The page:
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A Collection of Newfoundland Wills
Patrick Morris


Will of Patrick Morris
from Newfoundland will books volume 1 page 580 probate year 1849

In re
     Patrick Morris       deceased.

In the name of God Amen, I Patrick Morris of St. John's in the Island of Newfoundland being sick of body but of sound mind & memory do make this my last will and testament that is to say after the payment of my lawful debts I give and bequeath & devise as follows. Whereas by my Marriage Settlement a certain sum of the fortune there agreed upon has not been paid I give devise & bequeath unto my daughter Kattene a child of that marriage a sum of fifteen hundred pounds sterling the remainder of that sum to be realised out of the lands of Spring Field in the county of Kilkenny if necessary All the remainder of my property consisting of lands & other personalities of what kind soever I devise & bequeath unto my beloved wife and my dear children by her subject to a mortgage of eight hundred pounds cy bearing interest only at six pr cent payable annually And I do hereby nominate and appoint H.W. Hoyles, Esqr to be one of my executors of this my last will and I nominate & appoint him sole Trustee over all my lands & immoveable property in the Island of Newfoundland, I also appoint my beloved wife Frances Morris, Mr. William Walsh, Mercht & Mr. John O'Mara, Mercht, executors cojointly with the aforesaid H. W. Hoyles, Esq. of this my last will.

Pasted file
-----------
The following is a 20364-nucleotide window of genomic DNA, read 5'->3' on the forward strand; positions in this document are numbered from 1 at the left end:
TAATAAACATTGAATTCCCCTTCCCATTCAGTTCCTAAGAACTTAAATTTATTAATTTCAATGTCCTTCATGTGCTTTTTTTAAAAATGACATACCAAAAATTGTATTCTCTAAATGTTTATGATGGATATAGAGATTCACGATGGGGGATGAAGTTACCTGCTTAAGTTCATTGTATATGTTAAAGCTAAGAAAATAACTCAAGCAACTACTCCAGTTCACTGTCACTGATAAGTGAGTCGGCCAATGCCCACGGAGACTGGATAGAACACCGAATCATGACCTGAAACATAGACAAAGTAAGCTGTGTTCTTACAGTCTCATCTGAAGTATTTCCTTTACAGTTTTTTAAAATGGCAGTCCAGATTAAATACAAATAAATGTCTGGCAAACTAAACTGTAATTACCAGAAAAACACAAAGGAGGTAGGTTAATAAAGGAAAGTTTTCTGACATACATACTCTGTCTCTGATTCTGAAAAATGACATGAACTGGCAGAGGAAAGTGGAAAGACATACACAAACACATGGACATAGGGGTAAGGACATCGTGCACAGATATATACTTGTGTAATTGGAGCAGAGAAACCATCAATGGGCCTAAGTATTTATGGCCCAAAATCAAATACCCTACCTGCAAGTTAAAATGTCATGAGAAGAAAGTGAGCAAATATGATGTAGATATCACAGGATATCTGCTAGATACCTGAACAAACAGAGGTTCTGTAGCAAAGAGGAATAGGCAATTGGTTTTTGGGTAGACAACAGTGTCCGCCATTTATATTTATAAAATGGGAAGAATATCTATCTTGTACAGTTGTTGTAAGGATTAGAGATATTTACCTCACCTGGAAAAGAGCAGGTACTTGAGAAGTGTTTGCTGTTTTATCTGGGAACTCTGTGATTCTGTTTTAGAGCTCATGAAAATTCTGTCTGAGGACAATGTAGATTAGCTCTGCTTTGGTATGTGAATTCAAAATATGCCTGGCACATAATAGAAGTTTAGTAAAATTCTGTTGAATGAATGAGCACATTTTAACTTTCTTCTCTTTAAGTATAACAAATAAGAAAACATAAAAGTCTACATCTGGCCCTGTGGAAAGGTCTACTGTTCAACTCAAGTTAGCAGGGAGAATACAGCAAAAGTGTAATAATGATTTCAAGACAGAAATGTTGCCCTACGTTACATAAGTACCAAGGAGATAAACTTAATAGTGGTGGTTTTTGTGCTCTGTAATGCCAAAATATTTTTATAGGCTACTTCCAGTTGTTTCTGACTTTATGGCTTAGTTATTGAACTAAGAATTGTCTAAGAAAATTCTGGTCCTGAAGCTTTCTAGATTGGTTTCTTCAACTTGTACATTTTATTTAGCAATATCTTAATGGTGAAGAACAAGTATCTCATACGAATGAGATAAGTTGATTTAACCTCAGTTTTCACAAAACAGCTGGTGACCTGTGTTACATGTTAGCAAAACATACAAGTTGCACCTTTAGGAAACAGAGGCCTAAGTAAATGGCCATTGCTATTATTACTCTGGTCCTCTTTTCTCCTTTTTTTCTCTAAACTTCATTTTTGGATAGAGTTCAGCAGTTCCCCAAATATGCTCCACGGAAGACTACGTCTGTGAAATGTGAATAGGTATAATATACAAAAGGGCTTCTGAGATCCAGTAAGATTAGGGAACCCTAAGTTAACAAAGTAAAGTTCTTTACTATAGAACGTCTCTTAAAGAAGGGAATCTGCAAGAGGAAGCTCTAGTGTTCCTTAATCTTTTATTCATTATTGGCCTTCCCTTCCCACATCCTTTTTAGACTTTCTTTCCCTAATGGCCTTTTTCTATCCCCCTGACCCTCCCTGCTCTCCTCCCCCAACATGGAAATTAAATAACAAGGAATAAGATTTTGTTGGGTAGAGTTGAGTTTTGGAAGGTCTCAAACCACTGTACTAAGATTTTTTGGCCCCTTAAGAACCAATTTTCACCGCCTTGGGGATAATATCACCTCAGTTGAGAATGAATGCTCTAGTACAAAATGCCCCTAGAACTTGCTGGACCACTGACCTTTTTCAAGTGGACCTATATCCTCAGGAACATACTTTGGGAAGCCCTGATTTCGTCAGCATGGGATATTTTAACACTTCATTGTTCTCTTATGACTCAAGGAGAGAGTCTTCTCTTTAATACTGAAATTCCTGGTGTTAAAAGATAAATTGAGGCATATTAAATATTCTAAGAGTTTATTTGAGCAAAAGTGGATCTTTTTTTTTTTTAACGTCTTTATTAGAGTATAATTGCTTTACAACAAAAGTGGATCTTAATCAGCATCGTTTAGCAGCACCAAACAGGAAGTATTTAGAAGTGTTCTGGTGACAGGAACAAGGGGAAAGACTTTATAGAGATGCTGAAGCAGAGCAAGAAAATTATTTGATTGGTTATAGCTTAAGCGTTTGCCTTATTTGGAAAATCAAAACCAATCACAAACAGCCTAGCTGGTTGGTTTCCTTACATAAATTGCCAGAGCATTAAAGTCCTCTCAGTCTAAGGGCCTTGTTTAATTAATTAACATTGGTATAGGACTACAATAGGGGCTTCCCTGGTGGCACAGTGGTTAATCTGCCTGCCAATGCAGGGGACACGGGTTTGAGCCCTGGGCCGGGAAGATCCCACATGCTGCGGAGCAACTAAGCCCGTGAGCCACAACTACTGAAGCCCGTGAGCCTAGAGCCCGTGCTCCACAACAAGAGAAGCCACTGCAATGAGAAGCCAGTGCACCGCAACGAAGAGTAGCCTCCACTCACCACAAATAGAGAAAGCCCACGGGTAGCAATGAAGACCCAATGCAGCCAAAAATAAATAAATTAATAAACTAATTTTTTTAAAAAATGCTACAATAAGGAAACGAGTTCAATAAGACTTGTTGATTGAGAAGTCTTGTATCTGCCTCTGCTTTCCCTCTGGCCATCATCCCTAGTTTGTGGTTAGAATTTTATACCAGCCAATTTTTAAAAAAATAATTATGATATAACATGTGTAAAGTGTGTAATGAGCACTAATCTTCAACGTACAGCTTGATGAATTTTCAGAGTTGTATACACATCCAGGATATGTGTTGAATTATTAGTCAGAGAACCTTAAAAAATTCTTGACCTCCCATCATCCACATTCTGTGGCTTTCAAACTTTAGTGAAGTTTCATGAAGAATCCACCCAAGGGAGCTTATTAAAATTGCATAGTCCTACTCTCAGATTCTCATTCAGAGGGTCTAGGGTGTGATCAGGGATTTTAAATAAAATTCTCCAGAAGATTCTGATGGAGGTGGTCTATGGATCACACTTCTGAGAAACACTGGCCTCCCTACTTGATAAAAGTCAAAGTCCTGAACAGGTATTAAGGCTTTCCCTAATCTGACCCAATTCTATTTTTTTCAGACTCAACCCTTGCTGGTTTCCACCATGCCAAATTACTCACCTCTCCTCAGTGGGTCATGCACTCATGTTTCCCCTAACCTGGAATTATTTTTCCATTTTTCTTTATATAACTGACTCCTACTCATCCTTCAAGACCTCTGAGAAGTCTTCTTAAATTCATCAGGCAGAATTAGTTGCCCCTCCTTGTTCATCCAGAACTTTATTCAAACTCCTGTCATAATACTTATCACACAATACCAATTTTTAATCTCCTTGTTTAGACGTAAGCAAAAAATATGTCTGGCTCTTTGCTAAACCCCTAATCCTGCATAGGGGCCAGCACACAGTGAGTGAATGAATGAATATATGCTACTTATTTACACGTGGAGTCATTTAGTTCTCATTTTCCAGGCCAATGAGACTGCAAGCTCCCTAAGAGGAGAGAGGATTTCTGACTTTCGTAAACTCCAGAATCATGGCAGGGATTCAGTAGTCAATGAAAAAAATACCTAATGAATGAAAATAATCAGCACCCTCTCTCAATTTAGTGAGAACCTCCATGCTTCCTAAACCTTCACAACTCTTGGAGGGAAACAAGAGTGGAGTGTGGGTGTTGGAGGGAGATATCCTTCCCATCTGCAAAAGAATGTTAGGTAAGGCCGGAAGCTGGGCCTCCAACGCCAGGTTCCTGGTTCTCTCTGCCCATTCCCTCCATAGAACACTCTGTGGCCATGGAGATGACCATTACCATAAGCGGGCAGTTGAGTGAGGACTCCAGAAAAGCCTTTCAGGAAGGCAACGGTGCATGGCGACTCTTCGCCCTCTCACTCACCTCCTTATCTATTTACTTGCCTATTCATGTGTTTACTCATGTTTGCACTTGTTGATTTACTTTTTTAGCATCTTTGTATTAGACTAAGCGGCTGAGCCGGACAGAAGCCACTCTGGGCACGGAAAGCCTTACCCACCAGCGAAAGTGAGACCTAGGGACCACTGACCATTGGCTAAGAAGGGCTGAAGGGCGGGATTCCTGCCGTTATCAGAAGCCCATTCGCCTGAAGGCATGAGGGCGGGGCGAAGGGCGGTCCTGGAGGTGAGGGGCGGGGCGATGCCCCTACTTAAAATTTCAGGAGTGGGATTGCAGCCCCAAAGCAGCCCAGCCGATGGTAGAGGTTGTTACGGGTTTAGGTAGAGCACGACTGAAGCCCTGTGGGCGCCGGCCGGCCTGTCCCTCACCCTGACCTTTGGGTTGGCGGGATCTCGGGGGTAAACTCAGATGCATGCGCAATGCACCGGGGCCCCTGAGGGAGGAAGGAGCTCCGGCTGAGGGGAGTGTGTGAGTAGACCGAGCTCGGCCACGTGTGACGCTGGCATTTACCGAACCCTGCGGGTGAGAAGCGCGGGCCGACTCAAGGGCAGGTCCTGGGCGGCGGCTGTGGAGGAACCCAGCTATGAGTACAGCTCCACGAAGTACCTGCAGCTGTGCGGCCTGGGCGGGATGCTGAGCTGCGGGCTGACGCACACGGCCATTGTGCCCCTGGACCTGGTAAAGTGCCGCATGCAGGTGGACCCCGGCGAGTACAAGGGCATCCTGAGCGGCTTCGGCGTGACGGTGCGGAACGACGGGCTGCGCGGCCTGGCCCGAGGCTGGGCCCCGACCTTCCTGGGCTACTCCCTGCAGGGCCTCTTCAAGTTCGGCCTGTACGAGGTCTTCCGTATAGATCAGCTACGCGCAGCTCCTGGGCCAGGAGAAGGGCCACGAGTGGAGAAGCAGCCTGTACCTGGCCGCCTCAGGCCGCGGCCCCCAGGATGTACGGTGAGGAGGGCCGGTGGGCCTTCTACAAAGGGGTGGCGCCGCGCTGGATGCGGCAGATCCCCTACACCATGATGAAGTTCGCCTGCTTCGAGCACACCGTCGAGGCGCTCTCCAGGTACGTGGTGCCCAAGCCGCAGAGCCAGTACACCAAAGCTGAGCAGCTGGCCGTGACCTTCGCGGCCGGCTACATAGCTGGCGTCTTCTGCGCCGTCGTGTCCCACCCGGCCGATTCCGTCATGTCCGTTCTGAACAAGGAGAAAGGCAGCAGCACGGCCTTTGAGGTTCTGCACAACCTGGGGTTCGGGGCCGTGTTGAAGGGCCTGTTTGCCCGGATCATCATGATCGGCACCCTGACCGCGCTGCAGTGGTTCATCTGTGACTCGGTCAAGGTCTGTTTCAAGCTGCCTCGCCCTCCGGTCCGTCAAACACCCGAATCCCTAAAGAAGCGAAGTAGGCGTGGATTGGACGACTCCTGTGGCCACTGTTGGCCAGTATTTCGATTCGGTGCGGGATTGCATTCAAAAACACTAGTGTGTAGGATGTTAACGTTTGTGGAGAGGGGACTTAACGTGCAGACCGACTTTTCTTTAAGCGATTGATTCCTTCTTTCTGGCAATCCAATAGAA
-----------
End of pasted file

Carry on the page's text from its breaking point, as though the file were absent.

In witness whereof I hereunto subscribe my name & affix my seal this twentieth day of August 1849, Patrick Morris (LS) in presence of John Rochford, M.D.     James Walsh.

Certified Correct,
D. M. Browning



Note: The wills in those will books are NOT actual wills. They are hand-written copies of a, "last will and testament," written by the court clerk, after the death of the testator, when the executor presented them to the court for probate. The court clerk didn't list the signatures at the bottom, he (or she) just put them in the book in whatever order they were in, on the original document, no spacing most of the time, no punctuation. The originals were kept by the executor.

We who have typed these wills, have made every effort to include all the errors that were on the microfilm, in order to avoid destroying the integrity of the originals, where ever they may be.

Page Contributed by Judy Benson & Ivy F. Benoit

Page Revised by Ivy F. Benoit (May 13, 2003)

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